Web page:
3 Ways to Make a Gobbler Do What You Want

Turkey Blog with Steve Hickoff

3 Ways to Make a Gobbler Do What You Want

Posted 2021-04-06T23:14:00Z

Sometimes these simple tactics can convince a turkey to slip into shooting range

Turkeys don't always do what we want. That's the challenge — and yes, the fun of it. Don't be afraid to mix up your approach if that bird isn't buying what you're selling.

Sometimes these simple tactics can convince a turkey to slip into shooting range. Image by Russell Graves

1. You Want the Gobbler to Fly Down

Last dusk's roosted longbeard — the one you excitedly lost sleep about — might be waiting for the talkative daybreak hen you've been imitating with your tree calling (soft clucking and yelping while birds are still roosted) to fly down and walk to his roost tree. So the gobbler waits, struts on the limb, and waits some more.

Solution: Shut up. If terrain conceals you, pull out your bag of tricks. Rake leaves to sound like a walking or feeding turkey, but don't call. The gobbler might think the other turkey is on the ground. And shut up some more, ears listening for your gobbler to fly down.

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2. You Want the Gobbler to Come to You

Okay, your bird is on the ground and strutting. Pfft, dummmm, it's a beautiful thing to hear. This strutter's actions — puffed up twice his usual size, gobbles ringing through the woods — say, Hey, I'm right here, come on over. That tom is hung up, expecting you (the yelping hen) to come to him.

Solution: Wait it out. The bird might come in silently. Listen for more drumming, maybe footsteps in the leaves. Scan the woods to see if a turkey is watching your position. If he gobbles again, fixing his exact location, make your next move. Slowly walk in the other direction, softly yelping as you do. Yep, move away. Then set up, still as a stone. The gobbler might break strut and come running. He also might resume operations right where you had been sitting. It's a chess match now.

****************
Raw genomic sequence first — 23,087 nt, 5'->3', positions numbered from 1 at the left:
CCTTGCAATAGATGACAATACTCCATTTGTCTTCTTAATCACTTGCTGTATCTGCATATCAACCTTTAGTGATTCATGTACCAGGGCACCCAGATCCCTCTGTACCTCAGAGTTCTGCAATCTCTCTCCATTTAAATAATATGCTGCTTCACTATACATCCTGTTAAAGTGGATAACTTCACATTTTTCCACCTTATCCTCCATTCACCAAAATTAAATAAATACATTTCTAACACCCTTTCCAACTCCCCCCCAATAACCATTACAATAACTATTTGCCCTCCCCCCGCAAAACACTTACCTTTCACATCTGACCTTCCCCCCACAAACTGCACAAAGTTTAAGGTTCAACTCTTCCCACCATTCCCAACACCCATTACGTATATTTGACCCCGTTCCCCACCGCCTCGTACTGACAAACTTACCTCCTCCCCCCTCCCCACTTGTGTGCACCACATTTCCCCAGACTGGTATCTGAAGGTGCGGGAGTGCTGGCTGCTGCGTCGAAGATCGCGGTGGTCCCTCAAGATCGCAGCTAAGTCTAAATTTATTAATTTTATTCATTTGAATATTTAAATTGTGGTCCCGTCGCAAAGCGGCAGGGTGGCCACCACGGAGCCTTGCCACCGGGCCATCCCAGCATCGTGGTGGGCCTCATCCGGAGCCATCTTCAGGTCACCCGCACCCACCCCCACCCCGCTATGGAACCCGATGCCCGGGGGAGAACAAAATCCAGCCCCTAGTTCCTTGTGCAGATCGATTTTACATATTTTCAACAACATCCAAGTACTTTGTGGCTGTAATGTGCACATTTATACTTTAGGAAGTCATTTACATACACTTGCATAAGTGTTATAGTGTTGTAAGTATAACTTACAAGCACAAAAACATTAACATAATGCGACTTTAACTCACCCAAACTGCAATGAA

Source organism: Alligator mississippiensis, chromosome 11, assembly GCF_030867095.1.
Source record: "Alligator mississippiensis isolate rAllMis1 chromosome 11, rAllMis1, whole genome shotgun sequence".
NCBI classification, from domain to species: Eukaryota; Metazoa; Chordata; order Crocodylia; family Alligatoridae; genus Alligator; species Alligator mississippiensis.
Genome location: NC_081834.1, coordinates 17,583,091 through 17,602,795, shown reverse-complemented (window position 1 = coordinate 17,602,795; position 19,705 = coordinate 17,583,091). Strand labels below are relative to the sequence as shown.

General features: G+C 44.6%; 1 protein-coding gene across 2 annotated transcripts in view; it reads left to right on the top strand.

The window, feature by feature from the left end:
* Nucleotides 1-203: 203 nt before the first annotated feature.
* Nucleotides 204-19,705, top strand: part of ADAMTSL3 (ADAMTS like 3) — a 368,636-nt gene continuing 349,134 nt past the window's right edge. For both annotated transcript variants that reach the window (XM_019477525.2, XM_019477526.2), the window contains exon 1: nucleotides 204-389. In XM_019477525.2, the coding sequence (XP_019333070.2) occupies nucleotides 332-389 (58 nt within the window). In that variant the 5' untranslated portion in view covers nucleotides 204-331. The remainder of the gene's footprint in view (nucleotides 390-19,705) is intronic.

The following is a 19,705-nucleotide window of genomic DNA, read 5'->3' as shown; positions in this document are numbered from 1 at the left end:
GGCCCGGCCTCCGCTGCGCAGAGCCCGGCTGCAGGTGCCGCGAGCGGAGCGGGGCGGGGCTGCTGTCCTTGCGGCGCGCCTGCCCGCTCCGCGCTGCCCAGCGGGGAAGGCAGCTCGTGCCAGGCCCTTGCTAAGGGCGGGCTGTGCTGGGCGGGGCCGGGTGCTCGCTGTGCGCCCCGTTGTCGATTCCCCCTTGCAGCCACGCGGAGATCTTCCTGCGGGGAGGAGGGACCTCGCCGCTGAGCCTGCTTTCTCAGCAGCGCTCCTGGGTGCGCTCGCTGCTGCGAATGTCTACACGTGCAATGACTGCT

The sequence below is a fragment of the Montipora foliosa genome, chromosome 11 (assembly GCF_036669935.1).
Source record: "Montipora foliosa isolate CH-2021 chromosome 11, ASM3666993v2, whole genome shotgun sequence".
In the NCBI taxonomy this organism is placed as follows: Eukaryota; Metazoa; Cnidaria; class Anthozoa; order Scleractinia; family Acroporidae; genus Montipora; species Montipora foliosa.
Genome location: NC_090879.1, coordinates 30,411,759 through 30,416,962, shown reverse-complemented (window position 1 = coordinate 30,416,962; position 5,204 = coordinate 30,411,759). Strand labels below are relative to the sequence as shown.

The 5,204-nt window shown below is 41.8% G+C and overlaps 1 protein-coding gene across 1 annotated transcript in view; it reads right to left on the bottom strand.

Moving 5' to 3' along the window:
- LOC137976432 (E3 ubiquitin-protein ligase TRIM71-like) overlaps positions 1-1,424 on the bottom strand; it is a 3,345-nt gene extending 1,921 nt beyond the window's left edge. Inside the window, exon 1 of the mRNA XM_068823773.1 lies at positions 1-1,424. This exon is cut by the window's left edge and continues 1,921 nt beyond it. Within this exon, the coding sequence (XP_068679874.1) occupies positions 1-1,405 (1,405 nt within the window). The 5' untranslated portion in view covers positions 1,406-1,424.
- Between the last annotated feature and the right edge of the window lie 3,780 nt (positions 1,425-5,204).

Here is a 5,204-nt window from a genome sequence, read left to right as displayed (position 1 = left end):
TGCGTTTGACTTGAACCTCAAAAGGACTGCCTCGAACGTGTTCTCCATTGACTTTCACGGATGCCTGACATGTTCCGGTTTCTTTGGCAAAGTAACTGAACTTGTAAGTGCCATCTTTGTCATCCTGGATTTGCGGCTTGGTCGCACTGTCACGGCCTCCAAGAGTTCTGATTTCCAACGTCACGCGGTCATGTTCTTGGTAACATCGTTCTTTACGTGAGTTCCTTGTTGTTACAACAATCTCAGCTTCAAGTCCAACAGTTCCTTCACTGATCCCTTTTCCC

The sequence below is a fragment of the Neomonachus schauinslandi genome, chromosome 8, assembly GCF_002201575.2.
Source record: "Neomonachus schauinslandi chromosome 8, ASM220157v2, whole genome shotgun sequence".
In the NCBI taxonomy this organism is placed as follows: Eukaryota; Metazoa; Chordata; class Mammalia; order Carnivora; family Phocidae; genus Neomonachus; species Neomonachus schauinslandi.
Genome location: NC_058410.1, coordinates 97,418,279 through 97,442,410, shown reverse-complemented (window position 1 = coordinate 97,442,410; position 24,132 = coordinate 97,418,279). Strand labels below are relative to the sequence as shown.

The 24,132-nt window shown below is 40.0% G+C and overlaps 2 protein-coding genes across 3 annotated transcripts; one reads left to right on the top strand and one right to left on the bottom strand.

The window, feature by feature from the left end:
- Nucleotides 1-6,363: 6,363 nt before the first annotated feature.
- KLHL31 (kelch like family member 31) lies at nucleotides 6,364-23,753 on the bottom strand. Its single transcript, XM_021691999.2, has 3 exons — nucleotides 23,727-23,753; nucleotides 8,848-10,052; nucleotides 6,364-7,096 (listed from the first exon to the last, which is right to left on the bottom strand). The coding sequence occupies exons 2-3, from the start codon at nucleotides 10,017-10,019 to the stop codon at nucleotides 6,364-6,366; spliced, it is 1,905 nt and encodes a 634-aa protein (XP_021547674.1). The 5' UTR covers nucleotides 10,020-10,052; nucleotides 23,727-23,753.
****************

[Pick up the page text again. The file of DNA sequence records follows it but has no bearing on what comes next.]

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3. You Want the Henned-Up Gobbler to Be Alone

You had the gobbler's position fixed on the roost. And then on the ground. But now, several hens have approached and joined him. Those birds are milling about, feeding, as the gobbler struts and shadows their every move. Now's your chance.

Solution: Depending on the time of year, you can wait until those hens peel off and begin nesting, leaving the gobbler all alone — assuming someone else doesn't get to it first. Or you can use terrain to sneak into position and get ahead of them, hoping they'll slip into range. Or, for a more direct tactic, break up the party. Scatter them.

Ideally, the gobbler will run and fly in one direction, and the hens will race off in another. After, let the woods settle. If a hen begins to yelp, and the gobbler answers, reposition to get between both birds. If just the tom sounds off, slip toward it, set up, and call that turkey in.

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